As a final point, our university and department has made multiple statements celebrating and eulogizing George Floyd. Floyd was a multiple felon who once held a pregnant black woman at gunpoint. He broke into her home with a gang of men and pointed a gun at her pregnant stomach. He terrorized the women in his community. He sired and abandoned multiple children, playing no part in their support or upbringing, failing one of the most basic tests of decency for a human being. He was a drug-addict and sometime drug-dealer, a swindler who preyed upon his honest and hard-working neighbors.

And yet, the regents of UC and the historians of the UCB History department are celebrating this violent criminal, elevating his name to virtual sainthood. A man who hurt women. A man who hurt black women. With the full collaboration of the UCB history department, corporate America, most mainstream media outlets, and some of the wealthiest and most privileged opinion-shaping elites of the USA, he has become a culture hero, buried in a golden casket, his (recognized) family showered with gifts and praise. Americans are being socially pressured into kneeling for this violent, abusive misogynist. A generation of black men are being coerced into identifying with George Floyd, the absolute worst specimen of our race and species. I’m ashamed of my department. I would say that I’m ashamed of both of you, but perhaps you agree with me, and are simply afraid, as I am, of the backlash of speaking the truth. It’s hard to know what kneeling means, when you have to kneel to keep your job.

It shouldn’t affect the strength of my argument above, but for the record, I write as a person of color. My family have been personally victimized by men like Floyd. We are aware of the condescending depredations of the Democrat party against our race. The humiliating assumption that we are too stupid to do STEM, that we need special help and lower requirements to get ahead in life, is richly familiar to us. I sometimes wonder if it wouldn’t be easier to deal with open fascists, who at least would be straightforward in calling me a subhuman, and who are unlikely to share my race.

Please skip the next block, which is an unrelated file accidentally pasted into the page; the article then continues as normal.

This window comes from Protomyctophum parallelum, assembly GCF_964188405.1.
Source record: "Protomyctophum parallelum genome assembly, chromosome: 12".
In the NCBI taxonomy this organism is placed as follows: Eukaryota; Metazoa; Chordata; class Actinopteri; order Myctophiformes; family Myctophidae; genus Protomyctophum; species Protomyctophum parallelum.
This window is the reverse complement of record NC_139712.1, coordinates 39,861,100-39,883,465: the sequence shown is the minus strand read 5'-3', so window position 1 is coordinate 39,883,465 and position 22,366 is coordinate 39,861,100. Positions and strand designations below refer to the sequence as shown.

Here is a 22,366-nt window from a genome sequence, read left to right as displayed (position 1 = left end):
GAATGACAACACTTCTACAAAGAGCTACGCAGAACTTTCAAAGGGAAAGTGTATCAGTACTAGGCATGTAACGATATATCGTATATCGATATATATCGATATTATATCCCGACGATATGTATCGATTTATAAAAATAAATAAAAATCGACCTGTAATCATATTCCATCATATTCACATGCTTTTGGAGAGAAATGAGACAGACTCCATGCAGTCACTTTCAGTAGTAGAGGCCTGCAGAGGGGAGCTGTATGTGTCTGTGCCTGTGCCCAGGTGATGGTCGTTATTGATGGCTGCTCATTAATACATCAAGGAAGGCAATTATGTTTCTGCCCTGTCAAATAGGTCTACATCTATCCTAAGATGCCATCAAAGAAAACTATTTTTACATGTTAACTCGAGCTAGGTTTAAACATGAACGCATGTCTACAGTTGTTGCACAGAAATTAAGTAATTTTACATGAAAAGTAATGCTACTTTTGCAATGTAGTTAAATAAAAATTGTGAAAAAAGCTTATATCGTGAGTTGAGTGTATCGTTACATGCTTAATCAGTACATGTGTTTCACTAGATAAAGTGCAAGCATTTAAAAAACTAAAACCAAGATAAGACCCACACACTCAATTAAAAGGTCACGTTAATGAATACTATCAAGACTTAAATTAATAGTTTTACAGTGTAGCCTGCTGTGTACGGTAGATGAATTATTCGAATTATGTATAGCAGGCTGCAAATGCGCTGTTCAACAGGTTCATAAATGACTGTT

The ever-present soft bigotry of low expectations and the permanent claim that the solutions to the plight of my people rest exclusively on the goodwill of whites rather than on our own hard work is psychologically devastating.

No other group in America is systematically demoralized in this way by its alleged allies. A whole generation of black children are being taught that only by begging and weeping and screaming will they get handouts from guilt-ridden whites.

No message will more surely devastate their futures, especially if whites run out of guilt, or indeed if America runs out of whites. If this had been done to Japanese Americans, or Jewish Americans, or Chinese Americans, then Chinatown and Japantown would surely be no different to the roughest parts of Baltimore and East St. Louis today.

The History department of UCB is now an integral institutional promulgator of a destructive and denigrating fallacy about the black race.

I hope you appreciate the frustration behind this message. I do not support BLM

I do not support the Democrat grievance agenda and the Party’s uncontested capture of our department. I do not support the Party co-opting my race, as Biden recently did in his disturbing interview, claiming that voting Democrat and being black are isomorphic.

I condemn the manner of George Floyd’s death and join you in calling for greater police accountability and police reform. However, I will not pretend that George Floyd was anything other than a violent misogynist, a brutal man who met a predictably brutal end.
I also want to protect the practice of history. Cleo is no grovelling handmaiden to politicians and corporations. Like us, she is free. /end